I meant to post this before the voting ended, but anyway, here it is…my 2007 All-Star ballot, punched out with ALL the players who’ve thrown me balls:
By narrowing down these players to the best at each position, my voting went like this:
NATIONAL LEAGUE————————–AMERICAN LEAGUE
1B Albert Pujols————————————-1B Ty Wigginton (yikes)
2B Freddy Sanchez——————————–2B Luis Castillo
SS Jose Reyes————————————–SS Orlando Cabrera
3B David Wright————————————-3B Mike Lowell
C Bengie Molina————————————-C Jason Kendall
LF Adam Dunn—————————————LF Gary Sheffield
CF Carlos Beltran———————————–CF Ichiro Suzuki
RF Willy Taveras————————————RF Magglio Ordonez
My starting pitchers (if I could’ve voted for them) would be Jake Peavy and Josh Beckett. It would’ve been nice to have Big Papi, Jeter, A-Rod, and Pudge in the the AL lineup…but alas, they’ve never thrown me balls. For the complete list of guys who HAVE thrown me balls, click here.
I was supposed to be filmed during batting practice by Comcast SportsNet, the Phillies’ cable network, but it didn’t happen. I made the mistake of not bringing the producer’s phone number, and when it was time to meet up, he made the mistake of calling my home phone instead of my cell.
Then things got worse.
The road leading to the left field gate–the only gate that opens two and a half hours early–was completely blocked off. Why? According to stadium personnel, the equipment for the following night’s fireworks was already being set up and the right field gate would be opening early instead. Fine. I headed there with my friend Ben, who’d joined me for the drive from New York City, and we waited. We were the first ones there, and by the time the gate was almost set to open, there was still a very small crowd. Ha! Everyone else was probably confused about where to enter, and I was looking forward to having the ballpark to myself for the first 15 minutes.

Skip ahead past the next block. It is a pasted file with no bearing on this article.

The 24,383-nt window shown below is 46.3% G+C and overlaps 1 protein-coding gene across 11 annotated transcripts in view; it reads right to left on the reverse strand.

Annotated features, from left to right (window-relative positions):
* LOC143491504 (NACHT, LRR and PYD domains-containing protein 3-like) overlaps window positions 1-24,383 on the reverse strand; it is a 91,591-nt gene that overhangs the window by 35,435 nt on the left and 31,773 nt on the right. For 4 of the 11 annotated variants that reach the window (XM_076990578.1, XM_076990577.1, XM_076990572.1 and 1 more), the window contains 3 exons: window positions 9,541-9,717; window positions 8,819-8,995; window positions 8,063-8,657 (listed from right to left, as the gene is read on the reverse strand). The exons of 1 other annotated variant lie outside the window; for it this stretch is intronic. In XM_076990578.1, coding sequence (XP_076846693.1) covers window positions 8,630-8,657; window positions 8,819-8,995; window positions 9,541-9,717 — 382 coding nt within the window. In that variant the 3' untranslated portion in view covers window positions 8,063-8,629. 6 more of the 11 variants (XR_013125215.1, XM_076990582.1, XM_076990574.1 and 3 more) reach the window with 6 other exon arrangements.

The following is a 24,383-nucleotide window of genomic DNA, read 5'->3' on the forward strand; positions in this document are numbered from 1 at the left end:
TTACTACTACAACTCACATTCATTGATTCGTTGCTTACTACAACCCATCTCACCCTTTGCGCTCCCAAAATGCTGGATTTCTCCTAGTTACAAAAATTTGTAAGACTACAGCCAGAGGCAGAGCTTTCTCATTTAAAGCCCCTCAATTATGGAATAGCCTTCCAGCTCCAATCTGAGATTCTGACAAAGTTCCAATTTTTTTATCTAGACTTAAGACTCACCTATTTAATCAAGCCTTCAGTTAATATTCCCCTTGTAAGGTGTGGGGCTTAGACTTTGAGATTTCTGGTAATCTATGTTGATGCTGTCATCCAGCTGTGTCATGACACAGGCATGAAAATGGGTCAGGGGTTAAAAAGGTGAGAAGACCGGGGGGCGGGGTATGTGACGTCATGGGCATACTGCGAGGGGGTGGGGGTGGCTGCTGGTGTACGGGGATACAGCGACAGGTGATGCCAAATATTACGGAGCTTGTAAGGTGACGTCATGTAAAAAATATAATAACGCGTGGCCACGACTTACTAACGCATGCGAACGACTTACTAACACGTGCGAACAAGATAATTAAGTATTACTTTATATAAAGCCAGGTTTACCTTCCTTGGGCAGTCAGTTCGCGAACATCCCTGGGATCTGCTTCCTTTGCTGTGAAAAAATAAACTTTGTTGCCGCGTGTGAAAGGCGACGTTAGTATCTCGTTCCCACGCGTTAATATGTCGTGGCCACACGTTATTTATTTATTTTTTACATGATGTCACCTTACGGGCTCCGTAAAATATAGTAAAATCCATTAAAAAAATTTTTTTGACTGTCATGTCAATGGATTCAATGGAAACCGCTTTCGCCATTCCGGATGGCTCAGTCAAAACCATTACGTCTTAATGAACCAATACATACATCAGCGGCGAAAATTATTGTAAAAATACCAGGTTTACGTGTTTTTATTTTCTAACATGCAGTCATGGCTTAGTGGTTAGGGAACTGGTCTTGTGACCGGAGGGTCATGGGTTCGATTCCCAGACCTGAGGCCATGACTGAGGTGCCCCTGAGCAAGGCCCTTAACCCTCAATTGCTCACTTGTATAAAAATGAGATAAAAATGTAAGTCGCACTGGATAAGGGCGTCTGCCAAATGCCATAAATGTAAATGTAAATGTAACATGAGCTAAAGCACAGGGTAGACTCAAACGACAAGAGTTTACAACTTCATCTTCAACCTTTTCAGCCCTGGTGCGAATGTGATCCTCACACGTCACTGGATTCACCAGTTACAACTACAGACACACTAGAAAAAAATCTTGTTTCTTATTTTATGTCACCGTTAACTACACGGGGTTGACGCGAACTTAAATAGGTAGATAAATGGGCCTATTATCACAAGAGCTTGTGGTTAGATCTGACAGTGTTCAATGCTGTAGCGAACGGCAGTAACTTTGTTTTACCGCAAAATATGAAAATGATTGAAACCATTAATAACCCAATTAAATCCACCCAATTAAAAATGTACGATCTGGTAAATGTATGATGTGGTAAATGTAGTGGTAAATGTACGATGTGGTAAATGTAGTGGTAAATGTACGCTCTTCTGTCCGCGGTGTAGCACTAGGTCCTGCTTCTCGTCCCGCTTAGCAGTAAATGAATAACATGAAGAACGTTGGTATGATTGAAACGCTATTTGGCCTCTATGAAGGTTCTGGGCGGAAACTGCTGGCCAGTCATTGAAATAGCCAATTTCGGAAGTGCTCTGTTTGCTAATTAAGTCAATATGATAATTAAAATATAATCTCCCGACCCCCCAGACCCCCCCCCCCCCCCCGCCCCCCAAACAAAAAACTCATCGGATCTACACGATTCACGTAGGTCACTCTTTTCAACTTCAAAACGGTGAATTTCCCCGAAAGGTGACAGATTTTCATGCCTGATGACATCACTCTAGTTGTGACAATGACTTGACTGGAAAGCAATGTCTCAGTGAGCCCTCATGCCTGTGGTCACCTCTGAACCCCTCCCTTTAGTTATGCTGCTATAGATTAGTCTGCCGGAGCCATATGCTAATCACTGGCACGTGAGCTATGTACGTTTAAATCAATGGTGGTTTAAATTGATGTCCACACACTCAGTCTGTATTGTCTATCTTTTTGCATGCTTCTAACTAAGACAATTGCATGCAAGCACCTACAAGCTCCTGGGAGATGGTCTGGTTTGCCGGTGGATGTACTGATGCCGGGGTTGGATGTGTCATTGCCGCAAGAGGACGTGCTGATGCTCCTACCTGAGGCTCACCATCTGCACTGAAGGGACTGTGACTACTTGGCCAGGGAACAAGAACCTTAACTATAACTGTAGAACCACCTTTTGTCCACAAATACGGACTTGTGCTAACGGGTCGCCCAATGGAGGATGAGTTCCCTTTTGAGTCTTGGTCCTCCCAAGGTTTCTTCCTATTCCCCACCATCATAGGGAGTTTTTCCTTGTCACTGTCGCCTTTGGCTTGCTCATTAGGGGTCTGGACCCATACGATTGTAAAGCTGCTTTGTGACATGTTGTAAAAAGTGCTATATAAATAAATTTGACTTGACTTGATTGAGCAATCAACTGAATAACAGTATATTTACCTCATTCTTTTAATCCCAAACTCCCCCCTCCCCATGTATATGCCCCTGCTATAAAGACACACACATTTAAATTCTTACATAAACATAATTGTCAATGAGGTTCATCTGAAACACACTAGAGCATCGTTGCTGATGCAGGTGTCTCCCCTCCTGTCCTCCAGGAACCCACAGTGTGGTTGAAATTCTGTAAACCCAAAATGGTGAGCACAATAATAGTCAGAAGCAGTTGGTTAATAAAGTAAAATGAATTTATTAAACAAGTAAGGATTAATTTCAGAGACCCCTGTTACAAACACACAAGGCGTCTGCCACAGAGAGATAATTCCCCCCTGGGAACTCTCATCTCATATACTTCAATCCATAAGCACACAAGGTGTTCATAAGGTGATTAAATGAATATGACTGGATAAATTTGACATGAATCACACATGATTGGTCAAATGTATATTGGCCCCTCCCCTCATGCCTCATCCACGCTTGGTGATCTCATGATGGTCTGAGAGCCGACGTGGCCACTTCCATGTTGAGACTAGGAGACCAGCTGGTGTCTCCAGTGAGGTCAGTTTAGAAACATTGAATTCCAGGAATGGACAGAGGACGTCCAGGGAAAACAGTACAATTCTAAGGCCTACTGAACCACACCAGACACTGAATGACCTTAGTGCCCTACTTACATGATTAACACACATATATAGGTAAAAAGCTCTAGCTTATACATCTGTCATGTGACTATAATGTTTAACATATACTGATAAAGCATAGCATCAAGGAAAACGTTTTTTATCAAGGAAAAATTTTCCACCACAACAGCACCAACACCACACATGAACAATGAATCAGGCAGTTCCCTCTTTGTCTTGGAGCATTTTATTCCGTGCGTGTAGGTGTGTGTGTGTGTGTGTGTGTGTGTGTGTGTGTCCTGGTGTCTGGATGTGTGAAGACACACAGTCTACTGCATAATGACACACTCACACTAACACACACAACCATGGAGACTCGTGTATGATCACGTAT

A few fans asked me which gate was opening first.
“This one,” I said. “At least that’s what I was told.”
They were satisfied, and I felt great, right up until 4:30pm or so when it hit me: the turnstiles were still covered, and there weren’t any ticket takers in sight. I got a sick feeling in my gut and called out to the few employees who were walking past on the inside. The one guy who was nice enough to walk over was a vendor who didn’t know anything. Moments later, fans started running through the concourse and heading to the seats. NOOOOOOOO!!!!!
By the time I found my way inside, the stadium clock said 4:45pm, the left field seats were packed, and I was seething. There was no chance for me to use the glove trick, and the players were only throwing balls to little kids and pretty young women (without gloves).
I knew I was going to have to catch a home run, and after five minutes of stewing in my own sweaty rage, I got my chance when a righty on the Phillies crushed a line drive in my direction. The ball was going to fall short so I scampered down the steps and made a backhand lunge as I reached the front row. The ball barely cleared the railing and nicked the tip of my glove, but it dropped straight down and bounced right up to me off the concrete step.
I moved back to my spot just in time to see another ball hit higher and deeper in my direction. I could tell from the moment it left the bat that it was going to sail over my head, so I darted up the steps to the spot where I thought it was going to land. Everyone else on the steps thought it was going to fall short so they ran forward. They were wrong, I was right, and I ended up in perfect position to make the catch. At the last second, a couple guys who happened to be standing in the right row cut across and reach in front of me, but I reached through them and made the one-handed catch, nearly 400 feet from home plate. That one felt good.
The rest of the ballpark opened at 5:35pm, and I spotted a ball sitting in the Phillies’ bullpen–the type of ball that was MADE for the glove trick. The only problem was that it was partially wedged into the soft grass, so it took a few minutes to knock it loose and get it to stick inside my glove. While I was going for it, another ball landed in the bullpen, and as I was just starting to go for that one, a groundskeeper walked over and tossed it up to me. That was my fourth ball of the day.